• Nintendo Hard: The original game was already pretty tough, but A Portable sets out to translate the challenge of the late 90s Super Robot Wars games to the 21st century — before tossing on a boatload of nerfs to accuracy and evasion, completely changing how the game is played. Not only is the player's accuracy much lower than average, the introduction of "Successive Target Adjustment" which lowers a unit's evasion each time they dodge an attack heavily favors enemy Mooks. This forces the use of Spirit Commands to mitigate the accuracy issue, which means less opportunities to use damage-increasing, healing, or other Spirit Commands. And just to add insult to injury, A Portable attempts to combat Save Scumming by having the same result occur regardless of the game being reset.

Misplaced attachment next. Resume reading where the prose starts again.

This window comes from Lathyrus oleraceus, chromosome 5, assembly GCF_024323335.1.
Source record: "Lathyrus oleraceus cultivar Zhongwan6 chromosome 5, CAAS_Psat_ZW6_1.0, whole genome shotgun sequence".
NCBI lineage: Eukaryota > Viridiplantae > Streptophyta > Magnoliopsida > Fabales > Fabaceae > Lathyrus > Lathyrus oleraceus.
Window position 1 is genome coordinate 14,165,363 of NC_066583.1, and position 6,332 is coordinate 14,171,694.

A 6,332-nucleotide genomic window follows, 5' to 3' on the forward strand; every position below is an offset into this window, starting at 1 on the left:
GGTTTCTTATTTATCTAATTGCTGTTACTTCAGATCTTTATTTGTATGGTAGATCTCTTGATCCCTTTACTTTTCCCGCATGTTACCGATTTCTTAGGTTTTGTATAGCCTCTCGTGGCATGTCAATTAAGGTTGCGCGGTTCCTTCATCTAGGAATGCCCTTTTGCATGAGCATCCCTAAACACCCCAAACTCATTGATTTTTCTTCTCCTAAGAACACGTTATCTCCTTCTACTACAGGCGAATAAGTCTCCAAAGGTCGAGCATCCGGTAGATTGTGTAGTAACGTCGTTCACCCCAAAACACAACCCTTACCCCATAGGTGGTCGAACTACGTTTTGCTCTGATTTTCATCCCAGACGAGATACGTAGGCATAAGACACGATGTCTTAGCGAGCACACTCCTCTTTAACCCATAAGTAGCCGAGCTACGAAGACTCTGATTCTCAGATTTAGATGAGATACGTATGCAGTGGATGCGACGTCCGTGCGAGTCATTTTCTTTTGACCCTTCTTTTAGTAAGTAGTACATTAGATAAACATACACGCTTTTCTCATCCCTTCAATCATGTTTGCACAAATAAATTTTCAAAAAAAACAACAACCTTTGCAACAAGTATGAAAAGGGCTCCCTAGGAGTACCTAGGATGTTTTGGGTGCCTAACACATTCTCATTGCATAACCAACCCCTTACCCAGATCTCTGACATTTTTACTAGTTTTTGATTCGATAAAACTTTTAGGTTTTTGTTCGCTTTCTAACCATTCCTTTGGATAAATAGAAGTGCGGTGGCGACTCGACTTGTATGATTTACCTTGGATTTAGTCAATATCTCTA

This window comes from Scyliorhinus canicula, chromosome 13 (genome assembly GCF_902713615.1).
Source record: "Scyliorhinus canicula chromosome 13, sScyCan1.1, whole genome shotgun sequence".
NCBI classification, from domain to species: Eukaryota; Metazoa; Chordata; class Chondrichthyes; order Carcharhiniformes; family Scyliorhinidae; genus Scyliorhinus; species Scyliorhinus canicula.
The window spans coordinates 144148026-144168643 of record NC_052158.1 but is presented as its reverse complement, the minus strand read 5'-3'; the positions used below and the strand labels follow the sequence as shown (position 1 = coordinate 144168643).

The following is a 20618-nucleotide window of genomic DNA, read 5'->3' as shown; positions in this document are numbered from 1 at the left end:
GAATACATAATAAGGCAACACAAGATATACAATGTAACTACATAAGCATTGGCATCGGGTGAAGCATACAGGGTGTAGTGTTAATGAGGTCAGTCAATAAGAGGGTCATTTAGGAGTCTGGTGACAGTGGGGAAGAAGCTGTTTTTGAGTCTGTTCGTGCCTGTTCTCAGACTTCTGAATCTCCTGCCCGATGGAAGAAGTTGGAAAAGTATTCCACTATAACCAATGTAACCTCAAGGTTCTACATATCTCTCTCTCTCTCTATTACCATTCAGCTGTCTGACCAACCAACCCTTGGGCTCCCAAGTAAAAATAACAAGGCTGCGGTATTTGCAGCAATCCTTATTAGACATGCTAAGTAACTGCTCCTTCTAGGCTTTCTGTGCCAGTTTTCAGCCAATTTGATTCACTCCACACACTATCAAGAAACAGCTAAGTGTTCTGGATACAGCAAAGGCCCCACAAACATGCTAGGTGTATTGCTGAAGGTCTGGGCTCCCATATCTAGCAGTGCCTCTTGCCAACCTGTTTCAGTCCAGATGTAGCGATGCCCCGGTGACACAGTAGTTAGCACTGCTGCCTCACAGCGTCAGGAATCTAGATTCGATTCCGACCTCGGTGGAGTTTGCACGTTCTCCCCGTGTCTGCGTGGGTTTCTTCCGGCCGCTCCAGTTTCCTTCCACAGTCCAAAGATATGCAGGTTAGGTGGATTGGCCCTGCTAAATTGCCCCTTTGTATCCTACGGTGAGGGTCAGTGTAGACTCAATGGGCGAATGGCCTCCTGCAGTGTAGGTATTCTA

• No One Could Survive That!: Axel/Lamia surviving the self-destruction of their Mecha is explained by said Mecha having an ejection pod, which Lemon quickly finds. No such explanation is given for them surviving being at point-blank range of the self-destruction of the Zweizergain in the final stage.
  • "Not So Different" Remark: In Moon Dwellers, Axel can't help but to sympathize with Jua-Mu's obsession, like he used to be with Kyosuke.
    Axel:You know, it's not like I don't understand that obsession.
  • Original Generation: Axel, Lamia and the Shadow-Mirror; for the mecha, the Angelg, Soulgain, Vysaga, Ashsaver, Laz Angriff, Gespenst MK II, Zweizergain and Weiss Saber (A Portable exclusive)
  • Pink Girl, Blue Boy: The exclusive Super Robot originals - Axel gets the blue Soulgain, Lamia gets the pink Angelg.